It happened Tuesday, just before dawn. At the flip of a switch, TVA began generating solar energy—approximately 1 megawatt worth—at its newly built midscale solar array in Memphis, located inside the Allen Natural Gas Plant project site.
Dan Tibbs, general manager of Major Projects at TVA, describes the scope of the $1.3 million installation: “The array is comprised of 3,116 panels, each one generating up to 320 watts… enough renewable energy to power about 120 homes.”
A time-lapse video shows how over the course of roughly three months, more than 3,000 solar panels were installed at TVA's Allen Natural Gas Plant near Memphis, Tenn.
to download video (64mb).
The Allen installation is TVA’s first foray into sizable, self-constructed solar; heretofore, the company has mostly purchased solar power from third parties (totaling about 400 MWs), or constructed only small demonstration installations.
Hence, TVA stands to gain much from this new project, according to Stephen Noe, manager of Midscale Renewables. “We’ll gain first-hand experience of what it’s like to operate and maintain solar panels over time,” he said. “We’ll have the chance to work with new, smart inverters [which translate the DC energy produced by solar cells into usable AC energy] and experiment with them to provide voltage support and other things. And we’ll learn about the true cost of ownership.”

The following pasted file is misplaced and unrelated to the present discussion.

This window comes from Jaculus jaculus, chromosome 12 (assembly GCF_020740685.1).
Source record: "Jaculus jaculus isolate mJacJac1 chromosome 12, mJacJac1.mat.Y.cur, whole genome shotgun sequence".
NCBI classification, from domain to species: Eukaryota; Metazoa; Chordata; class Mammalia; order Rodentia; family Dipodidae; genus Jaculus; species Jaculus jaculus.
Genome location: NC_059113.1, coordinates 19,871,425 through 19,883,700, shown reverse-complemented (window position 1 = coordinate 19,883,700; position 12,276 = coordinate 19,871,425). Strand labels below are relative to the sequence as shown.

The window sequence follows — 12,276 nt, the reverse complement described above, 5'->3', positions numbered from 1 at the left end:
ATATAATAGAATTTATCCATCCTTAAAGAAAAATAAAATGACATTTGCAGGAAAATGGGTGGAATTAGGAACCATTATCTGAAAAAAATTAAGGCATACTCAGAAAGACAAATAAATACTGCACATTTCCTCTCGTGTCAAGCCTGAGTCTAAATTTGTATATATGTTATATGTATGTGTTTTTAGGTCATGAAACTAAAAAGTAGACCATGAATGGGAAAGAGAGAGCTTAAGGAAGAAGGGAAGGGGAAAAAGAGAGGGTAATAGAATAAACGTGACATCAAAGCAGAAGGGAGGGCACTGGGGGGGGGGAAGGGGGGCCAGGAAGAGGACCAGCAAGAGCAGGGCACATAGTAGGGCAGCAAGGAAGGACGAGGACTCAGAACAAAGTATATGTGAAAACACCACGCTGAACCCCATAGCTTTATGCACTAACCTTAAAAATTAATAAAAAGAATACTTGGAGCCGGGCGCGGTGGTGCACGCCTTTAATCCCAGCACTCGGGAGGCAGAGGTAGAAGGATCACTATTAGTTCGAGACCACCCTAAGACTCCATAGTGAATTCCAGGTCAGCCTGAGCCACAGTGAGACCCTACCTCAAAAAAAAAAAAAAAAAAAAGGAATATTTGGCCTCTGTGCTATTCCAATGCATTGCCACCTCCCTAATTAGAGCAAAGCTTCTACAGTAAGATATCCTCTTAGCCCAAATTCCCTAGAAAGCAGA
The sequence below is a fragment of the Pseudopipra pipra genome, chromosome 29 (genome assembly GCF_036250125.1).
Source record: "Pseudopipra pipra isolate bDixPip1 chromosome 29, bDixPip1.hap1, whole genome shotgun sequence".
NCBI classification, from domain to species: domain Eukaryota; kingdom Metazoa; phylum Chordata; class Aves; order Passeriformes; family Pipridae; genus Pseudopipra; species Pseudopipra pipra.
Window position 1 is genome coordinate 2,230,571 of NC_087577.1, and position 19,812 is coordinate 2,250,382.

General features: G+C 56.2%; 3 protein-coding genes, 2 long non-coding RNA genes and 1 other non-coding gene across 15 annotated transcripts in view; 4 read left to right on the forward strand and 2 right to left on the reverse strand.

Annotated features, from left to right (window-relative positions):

The upshot? “It will give us a better idea of how TVA will choose to integrate solar into its portfolio in the future,” Mr. Noe says. That’s critical, as TVA expects to spend $8 billion dollars on renewable generation over the next 20 years.
Meanwhile, looking at the Allen properties as a whole, you can clearly see a reflection of TVA’s evolving generation portfolio in action, suggests Mr. Tibbs. “We are transitioning from the Allen Fossil Plant, which we will close in 2018, to a cleaner-burning gas plant,” he says. “And we have successfully integrated two renewable projects into the new gas plant’s design: the solar array, and a 5 megawatt biogas project.”
Altogether, by the end of 2018, Allen will be a diverse site producing enough clean energy to power approximately 2,900 average homes. It’s a logical conclusion, Mr. Tibbs says: “Our generation is simply evolving with an ever-changing world and consumer demands.”